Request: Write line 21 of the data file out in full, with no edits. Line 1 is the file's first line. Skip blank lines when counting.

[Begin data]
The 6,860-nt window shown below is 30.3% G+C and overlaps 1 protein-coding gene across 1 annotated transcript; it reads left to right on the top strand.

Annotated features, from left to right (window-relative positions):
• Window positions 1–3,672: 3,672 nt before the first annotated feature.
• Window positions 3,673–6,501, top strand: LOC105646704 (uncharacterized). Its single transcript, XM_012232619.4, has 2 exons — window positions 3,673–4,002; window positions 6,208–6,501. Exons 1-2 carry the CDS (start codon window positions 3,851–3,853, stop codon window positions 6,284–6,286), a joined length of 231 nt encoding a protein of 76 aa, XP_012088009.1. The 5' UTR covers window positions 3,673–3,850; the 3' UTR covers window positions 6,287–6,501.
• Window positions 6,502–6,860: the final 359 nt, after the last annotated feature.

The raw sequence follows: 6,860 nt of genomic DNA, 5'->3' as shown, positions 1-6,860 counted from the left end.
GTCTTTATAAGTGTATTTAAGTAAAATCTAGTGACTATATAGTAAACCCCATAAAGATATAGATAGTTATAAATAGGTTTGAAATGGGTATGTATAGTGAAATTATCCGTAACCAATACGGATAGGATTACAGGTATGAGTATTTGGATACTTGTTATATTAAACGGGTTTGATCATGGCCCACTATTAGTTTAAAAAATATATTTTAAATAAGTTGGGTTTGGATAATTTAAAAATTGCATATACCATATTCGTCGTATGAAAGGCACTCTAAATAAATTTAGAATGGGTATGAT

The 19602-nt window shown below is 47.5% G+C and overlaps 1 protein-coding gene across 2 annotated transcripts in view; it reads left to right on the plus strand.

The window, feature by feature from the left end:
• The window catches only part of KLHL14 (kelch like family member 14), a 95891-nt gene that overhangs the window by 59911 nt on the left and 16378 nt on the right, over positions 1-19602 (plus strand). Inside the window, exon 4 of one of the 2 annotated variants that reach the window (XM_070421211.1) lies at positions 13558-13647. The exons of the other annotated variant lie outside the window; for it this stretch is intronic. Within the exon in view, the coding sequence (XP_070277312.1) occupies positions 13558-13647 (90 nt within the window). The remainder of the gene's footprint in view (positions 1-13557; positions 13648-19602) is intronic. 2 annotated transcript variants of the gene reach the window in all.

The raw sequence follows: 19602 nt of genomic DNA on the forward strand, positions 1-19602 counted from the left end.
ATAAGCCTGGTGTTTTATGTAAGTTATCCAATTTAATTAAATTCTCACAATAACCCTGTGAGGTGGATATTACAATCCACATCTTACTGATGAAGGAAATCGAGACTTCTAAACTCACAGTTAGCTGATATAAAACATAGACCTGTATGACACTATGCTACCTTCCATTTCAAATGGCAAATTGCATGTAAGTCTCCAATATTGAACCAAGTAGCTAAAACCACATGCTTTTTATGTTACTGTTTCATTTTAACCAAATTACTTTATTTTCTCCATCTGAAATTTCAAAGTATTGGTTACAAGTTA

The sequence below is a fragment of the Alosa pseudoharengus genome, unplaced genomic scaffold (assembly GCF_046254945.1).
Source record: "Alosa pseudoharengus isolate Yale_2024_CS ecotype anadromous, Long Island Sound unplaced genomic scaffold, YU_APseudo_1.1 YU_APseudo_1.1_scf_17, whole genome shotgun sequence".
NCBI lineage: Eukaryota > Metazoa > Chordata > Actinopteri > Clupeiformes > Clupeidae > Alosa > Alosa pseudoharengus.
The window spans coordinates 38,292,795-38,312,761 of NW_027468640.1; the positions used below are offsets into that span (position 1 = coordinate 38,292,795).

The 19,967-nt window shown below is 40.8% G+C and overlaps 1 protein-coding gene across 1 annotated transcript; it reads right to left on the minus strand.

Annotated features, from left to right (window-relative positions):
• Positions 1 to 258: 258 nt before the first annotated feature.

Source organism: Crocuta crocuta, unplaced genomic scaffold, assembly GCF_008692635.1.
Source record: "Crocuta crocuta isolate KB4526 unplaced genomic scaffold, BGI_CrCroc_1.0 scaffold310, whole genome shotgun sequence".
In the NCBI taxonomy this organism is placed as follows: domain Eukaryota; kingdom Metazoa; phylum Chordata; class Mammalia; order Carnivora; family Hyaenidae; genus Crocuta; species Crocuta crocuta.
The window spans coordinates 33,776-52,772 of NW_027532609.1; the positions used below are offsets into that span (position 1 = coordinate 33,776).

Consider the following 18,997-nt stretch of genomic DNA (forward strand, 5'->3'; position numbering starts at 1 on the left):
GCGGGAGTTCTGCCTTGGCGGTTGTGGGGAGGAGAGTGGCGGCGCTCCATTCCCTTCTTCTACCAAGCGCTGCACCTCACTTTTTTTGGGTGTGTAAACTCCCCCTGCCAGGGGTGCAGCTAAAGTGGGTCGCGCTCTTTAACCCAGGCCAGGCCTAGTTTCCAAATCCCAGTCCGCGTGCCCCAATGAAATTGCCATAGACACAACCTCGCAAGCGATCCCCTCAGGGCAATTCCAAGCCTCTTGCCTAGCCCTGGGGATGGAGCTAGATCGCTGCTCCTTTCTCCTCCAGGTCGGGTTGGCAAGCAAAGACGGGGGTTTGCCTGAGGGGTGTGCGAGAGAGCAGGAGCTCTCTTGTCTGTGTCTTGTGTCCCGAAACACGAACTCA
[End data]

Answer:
Source record: "Crocuta crocuta isolate KB4526 unplaced genomic scaffold, BGI_CrCroc_1.0 scaffold310, whole genome shotgun sequence".